The Dreaded RUT

It happens to just about everybody at some point; the dreaded rut. You seem to be mired in doing the same thing over and over, or you can’t find a way to make any progress on a project or even possibly your career. Sometimes it’s even as little as having to take the same route to and from work twice a day and it just seems you don’t even appreciate what’s around you anymore because you simply know it too well.

Finding yourself in a rut about the route you take to work can be something that is relatively easily overcome. You drive a different way, you walk to another bus stop and take a different bus, or you get off the train and walk a few blocks in a different direction and then head to your workplace. However, what if the rut you find yourself in is a loss in enthusiasm for even going to work in the first place?

Over time, many things we do seem to lose their lustre, and we settle in for routine. Some people thrive on routine and order of course. These people like knowing what their day will look like while they are brushing their teeth at home. They take strength from knowing who they will chat with because it’s the same group of staff, and they know exactly what they have to accomplish. For others, this predictability is nothing short of a mundane trap of ritual behaviour. Inside those people, there’s a conflict raging between keeping a job and doing the status quo, and breaking free to look for new challenges and stimulation.

So first of all, what makes you happiest? You might be constrained by having responsibilities including a partner, a mortgage, a loan, people to support etc. but, what would you be happiest doing on a daily basis if your income was assured? If the answer to that question is ANYTHING different from what you are currently doing, well, you’ve identified your source of turmoil and inner conflict. It may be that by staying put and playing it safe, you even grow to resent not only the job, but the responsibilities that keep you from pursuing your interests. Yes that could mean growing to resent your partner, your house, and whatever seems to trap you in your current work.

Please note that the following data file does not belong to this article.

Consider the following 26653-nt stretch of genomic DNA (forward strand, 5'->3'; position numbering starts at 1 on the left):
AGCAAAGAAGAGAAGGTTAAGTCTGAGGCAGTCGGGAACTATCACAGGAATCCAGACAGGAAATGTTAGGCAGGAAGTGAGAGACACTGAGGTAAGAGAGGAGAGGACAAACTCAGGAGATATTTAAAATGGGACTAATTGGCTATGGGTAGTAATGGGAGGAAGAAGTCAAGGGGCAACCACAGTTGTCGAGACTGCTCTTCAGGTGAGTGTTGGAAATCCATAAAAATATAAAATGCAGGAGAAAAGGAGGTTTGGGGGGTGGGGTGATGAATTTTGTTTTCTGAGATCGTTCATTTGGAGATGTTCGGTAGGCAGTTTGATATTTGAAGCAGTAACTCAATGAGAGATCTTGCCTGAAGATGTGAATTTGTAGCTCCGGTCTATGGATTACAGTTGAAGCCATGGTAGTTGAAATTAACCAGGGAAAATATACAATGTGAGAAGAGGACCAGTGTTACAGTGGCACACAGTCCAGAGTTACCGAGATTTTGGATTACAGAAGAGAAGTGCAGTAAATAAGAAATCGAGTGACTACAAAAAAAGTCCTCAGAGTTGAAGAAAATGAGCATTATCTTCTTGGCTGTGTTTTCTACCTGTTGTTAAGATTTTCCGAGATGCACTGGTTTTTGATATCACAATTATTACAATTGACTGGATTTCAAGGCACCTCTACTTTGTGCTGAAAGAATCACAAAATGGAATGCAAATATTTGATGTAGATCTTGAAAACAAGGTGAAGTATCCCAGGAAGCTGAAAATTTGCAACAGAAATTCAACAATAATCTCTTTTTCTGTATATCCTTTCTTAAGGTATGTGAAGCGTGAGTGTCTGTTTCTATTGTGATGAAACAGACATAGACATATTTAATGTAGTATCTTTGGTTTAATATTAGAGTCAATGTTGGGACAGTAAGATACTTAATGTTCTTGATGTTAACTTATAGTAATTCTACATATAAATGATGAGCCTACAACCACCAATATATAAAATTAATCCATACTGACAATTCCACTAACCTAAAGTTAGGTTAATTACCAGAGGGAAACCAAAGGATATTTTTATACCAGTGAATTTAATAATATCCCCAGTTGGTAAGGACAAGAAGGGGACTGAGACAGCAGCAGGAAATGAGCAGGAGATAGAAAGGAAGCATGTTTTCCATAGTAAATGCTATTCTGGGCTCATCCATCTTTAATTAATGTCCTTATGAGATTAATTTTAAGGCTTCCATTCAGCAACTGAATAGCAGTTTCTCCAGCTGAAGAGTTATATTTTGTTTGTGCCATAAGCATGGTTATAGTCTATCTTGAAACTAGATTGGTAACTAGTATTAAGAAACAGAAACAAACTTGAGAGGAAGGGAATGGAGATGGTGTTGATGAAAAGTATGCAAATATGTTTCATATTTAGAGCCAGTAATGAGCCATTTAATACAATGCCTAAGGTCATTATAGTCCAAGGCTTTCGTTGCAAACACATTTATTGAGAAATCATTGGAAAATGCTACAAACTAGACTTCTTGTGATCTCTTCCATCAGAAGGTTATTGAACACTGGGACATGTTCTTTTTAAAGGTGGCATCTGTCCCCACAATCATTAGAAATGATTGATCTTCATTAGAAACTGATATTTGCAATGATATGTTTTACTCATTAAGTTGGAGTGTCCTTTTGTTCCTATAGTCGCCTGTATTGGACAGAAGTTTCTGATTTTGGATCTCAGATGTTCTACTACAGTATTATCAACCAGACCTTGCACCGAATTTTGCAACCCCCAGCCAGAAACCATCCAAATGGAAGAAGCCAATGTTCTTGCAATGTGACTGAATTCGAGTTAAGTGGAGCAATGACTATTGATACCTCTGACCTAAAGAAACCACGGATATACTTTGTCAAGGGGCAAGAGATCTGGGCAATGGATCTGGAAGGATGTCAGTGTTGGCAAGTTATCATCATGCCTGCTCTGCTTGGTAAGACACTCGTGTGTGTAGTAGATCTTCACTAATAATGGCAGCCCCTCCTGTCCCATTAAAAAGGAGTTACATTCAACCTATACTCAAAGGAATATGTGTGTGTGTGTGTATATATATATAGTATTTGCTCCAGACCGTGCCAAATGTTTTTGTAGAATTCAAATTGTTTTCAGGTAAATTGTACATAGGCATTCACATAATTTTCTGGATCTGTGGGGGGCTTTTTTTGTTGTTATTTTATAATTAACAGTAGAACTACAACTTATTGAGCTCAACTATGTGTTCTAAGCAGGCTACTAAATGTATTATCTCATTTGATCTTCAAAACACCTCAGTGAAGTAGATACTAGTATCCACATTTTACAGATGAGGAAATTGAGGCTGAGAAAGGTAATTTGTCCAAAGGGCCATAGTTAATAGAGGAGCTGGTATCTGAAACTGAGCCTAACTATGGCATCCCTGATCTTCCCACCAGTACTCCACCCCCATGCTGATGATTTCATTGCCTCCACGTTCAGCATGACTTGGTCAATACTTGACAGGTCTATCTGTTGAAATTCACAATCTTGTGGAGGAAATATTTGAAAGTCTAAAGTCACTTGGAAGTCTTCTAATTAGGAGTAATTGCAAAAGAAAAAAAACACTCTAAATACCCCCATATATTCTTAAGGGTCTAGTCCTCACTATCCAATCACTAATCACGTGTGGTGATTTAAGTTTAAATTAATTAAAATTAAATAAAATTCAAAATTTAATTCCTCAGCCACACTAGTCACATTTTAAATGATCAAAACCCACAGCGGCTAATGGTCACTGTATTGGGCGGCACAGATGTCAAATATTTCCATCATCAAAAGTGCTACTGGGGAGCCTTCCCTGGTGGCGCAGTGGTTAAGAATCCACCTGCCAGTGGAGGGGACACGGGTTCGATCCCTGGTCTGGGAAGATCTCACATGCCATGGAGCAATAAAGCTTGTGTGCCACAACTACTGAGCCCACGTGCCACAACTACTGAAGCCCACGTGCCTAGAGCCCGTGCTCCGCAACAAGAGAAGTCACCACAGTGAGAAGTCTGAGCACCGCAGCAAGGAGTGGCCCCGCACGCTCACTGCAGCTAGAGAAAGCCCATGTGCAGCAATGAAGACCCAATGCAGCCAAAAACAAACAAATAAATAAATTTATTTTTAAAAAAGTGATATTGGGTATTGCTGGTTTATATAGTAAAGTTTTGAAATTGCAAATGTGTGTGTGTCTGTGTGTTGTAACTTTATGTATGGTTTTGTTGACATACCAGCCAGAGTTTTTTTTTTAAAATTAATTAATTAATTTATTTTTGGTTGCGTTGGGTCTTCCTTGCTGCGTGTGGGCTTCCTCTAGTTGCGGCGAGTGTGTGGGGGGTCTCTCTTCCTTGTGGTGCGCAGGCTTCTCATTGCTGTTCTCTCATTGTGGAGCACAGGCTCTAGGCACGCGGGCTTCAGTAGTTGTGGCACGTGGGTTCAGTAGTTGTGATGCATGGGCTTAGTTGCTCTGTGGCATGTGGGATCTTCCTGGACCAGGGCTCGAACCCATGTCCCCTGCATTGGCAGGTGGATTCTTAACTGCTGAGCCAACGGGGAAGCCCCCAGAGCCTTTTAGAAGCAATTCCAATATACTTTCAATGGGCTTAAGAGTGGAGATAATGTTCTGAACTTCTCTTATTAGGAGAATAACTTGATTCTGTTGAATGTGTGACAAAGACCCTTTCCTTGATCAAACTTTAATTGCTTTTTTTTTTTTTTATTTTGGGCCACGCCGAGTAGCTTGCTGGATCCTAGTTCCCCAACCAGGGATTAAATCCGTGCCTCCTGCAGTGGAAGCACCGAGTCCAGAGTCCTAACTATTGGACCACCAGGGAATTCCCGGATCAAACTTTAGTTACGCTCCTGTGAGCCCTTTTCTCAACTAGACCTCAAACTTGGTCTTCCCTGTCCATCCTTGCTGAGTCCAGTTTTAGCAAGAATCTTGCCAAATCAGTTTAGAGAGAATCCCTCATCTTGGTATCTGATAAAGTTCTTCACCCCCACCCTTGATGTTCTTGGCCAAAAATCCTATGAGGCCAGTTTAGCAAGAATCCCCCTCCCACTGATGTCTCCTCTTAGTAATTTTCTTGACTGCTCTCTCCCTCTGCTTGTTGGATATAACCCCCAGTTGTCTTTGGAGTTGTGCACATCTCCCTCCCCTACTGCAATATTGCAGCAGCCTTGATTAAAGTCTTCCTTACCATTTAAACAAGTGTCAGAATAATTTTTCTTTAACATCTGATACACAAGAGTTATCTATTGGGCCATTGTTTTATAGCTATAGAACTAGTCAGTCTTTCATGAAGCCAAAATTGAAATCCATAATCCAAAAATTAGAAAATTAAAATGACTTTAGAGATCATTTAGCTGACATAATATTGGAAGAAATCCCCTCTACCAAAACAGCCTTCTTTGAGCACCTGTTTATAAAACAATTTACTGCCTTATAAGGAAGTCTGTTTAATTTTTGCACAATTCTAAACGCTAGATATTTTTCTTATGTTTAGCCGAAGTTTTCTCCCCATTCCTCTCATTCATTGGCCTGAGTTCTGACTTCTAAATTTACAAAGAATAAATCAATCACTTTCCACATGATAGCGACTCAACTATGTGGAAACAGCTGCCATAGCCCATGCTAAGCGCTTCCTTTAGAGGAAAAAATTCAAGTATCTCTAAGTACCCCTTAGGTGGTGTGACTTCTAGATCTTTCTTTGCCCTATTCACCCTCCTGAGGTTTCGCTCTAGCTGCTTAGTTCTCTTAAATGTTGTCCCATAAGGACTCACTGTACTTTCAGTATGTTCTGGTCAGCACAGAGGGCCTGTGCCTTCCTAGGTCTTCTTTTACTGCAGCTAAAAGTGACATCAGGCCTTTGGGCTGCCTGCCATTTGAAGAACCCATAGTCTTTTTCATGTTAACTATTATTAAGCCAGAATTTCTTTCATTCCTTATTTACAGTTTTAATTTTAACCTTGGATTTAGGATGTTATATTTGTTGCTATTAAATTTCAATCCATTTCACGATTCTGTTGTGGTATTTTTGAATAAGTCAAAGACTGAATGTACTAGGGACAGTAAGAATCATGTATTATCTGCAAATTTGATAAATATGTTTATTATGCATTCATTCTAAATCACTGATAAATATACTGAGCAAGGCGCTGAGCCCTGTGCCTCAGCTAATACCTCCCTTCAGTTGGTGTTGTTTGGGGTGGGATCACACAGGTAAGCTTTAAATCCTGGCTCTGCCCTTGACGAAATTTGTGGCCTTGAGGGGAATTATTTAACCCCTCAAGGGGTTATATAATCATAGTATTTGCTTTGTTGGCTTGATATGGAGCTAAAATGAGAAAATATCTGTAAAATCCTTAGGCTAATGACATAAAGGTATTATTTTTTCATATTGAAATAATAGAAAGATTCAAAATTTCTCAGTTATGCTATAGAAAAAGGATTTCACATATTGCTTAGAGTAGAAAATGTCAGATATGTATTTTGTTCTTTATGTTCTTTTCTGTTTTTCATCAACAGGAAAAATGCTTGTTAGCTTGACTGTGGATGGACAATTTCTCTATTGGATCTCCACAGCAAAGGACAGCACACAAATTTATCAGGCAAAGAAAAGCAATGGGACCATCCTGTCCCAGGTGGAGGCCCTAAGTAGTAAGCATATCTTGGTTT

To get out of a rut, you’ve got to first realize you are in one. Identifying what it is that you are feeling this way about is crucial, otherwise you can’t move forward by addressing it. Now it may not be that you need an entire career or job change at all. It could simply be that when you started your current job, it was exciting because you had so much to learn. That buzz you got from learning is what is missing now, and maybe it’s some further training that is needed. If that’s the case, look into what training would fit with where you want to head with your career within or beyond your current position in a company. You might be lucky enough to have an employer that will even help you financially or with time to take the training you want.